As a broad statement, yes, customers are important—for without customers you would have no business. Every company needs to ask themselves—Is every customer equally important to the business, that is, what is their impact to the bottom line?
The truth is that some customers are more important than others, and some customers may be bad for your business. Research shows that 65% of a company’s business comes from repeat customers and 80% of revenue is generated by 20% of customers. And, of those customers, your top 10% are spending about three times more than your average customer. This means that for every high-impact customer (HIC) lost, your business is losing the financial equivalent of three customers. These HICs must be retained because they have the greatest impact to your bottom line.
If you haven’t done so yet, identify and segment your customers based on the bottom-line value they bring to the business and/or their strategic value. Once you know the value of your customer base, map their journeys. Are they different? They should be. Your CX program must be designed to deliver to your customer value hierarchy.
A one size fits all approach to customer experience does not work—high value customers demand and warrant a different experience from the mass customer.
They require a consistent experience that maximizes their value and develops long-lasting, mutually beneficial relationships.
Experiences need to be designed with 6 factors in mind:
When determining you customers’ value to your business you need to go beyond simply calculating the profit contribution for each customer. Some high impact customers are valuable to organizations in ways other than their direct profit – when determining your customers’ value, do the math but also ask to see the social impact these customers provide. Bruce D. Weinberg and Paul Burger describe this social impact as Connected Customer Lifetime Value – it adds the present value of the net contribution made by other customers due to the influence of that customer.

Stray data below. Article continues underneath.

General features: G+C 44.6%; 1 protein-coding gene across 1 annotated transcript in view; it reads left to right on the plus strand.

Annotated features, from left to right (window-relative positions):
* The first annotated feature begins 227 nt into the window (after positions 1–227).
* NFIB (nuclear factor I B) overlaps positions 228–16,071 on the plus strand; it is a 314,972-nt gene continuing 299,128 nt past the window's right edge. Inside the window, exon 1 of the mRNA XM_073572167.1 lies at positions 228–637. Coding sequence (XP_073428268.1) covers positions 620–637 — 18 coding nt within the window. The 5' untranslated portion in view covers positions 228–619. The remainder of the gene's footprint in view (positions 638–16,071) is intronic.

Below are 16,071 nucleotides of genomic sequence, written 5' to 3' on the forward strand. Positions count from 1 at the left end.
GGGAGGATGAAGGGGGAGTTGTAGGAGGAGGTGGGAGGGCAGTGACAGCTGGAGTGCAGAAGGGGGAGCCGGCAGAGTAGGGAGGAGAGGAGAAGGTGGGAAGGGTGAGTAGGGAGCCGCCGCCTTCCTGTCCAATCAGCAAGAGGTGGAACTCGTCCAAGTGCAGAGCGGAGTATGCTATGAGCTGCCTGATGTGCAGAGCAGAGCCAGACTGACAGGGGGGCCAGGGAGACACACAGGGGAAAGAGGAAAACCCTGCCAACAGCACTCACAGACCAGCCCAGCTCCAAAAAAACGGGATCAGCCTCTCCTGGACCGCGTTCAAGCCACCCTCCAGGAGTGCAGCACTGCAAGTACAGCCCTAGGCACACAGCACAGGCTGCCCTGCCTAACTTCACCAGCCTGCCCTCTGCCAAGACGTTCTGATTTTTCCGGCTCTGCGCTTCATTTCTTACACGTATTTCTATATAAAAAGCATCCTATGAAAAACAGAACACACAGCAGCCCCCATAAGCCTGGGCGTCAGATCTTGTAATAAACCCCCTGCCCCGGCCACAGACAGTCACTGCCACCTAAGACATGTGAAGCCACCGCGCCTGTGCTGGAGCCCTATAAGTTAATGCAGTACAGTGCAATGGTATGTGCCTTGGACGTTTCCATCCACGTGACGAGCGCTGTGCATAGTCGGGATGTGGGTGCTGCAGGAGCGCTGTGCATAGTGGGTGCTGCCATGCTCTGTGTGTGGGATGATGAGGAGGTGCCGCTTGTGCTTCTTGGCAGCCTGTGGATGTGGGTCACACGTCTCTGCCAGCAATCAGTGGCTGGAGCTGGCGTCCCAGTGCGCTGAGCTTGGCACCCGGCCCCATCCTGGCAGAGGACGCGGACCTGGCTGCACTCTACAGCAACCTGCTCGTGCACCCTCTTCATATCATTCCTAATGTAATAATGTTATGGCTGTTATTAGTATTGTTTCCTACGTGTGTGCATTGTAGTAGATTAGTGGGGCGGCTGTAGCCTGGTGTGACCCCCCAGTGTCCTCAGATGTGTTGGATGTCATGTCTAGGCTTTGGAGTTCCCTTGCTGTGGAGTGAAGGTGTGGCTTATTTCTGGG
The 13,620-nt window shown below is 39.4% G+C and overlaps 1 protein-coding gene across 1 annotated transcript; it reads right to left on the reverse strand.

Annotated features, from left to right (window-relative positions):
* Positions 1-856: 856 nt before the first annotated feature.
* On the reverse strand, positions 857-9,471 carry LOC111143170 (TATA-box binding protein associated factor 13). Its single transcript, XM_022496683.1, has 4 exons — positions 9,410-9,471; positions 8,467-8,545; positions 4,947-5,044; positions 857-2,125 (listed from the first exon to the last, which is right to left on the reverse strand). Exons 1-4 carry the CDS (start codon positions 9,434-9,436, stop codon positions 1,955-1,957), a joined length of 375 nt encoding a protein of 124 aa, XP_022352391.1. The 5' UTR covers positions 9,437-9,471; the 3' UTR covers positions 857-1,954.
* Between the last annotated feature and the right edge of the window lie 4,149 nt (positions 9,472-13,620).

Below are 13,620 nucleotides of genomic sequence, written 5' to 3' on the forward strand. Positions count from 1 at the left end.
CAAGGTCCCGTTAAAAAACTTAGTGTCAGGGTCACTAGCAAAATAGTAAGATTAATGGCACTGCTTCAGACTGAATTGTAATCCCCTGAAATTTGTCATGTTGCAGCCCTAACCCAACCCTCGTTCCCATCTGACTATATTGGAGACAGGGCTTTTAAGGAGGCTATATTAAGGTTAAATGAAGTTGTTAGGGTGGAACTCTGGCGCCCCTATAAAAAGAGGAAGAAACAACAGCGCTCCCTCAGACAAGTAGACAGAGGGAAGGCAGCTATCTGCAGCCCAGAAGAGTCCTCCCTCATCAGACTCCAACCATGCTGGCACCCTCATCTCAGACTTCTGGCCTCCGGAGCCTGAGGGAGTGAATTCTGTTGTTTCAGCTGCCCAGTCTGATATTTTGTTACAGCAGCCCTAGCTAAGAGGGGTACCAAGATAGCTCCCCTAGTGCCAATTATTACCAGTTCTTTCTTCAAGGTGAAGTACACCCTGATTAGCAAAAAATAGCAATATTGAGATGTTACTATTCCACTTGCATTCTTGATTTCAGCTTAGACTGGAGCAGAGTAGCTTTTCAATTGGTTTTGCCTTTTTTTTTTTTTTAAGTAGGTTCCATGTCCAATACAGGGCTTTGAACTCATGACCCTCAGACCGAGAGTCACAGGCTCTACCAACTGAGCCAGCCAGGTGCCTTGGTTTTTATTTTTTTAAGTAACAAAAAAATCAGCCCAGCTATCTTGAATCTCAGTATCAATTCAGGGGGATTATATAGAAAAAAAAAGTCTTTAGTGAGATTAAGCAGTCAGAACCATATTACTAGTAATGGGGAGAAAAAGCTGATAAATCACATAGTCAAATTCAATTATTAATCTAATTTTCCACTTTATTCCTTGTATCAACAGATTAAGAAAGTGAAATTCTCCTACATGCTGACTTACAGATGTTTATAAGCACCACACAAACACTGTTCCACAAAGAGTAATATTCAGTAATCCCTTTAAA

Most organizations don’t know the true cost to service their customers. In fact, few can validate that their price aligns correctly to their service levels. Using a cost-to-serve analysis to value and segment customers by profitability to create distinct experiences for high value customers can drive growth and substantially improve organizations’ bottom lines.
Consistently Deliver on Functional Experience
Organizations spend tremendous resources simply because they cannot deliver to the basic functional customer experiences. These functional experiences (i.e., accurate billing, on-time delivery, clear concise and timely communication, etc.) when not delivered are loyalty eroders – no one will pay more for receiving an invoice that is correct, but they will leave and provide poor reviews if they have to spend their time to correct billing errors.
Deliver Differentiated Experience Where It Matters Most
Every customer wants to receive wow experiences, especially on the moments that matter most to them. Ensure you understand the moments that matter, why they matter and what the service expectations are for each of your customer value segments.
Create a learning program that educates all employees, not just those that interact with customers. Implementing any CX program successfully depends on the entire organization understanding the why, how, and what.
Ensure the Experiences Are Measurable
Simply put, you can’t manage customer experience if you don’t know how you are performing.
Consistent positive experiences matter. According to Bain & Company, companies that excel at customer experience grow their revenues 4% – 8% above their market competitors. Creating experiences that align to your customer’s value matters even more. Elevate your CX program and move beyond a one size fits all experience. No organization can afford to lose its high impact customers.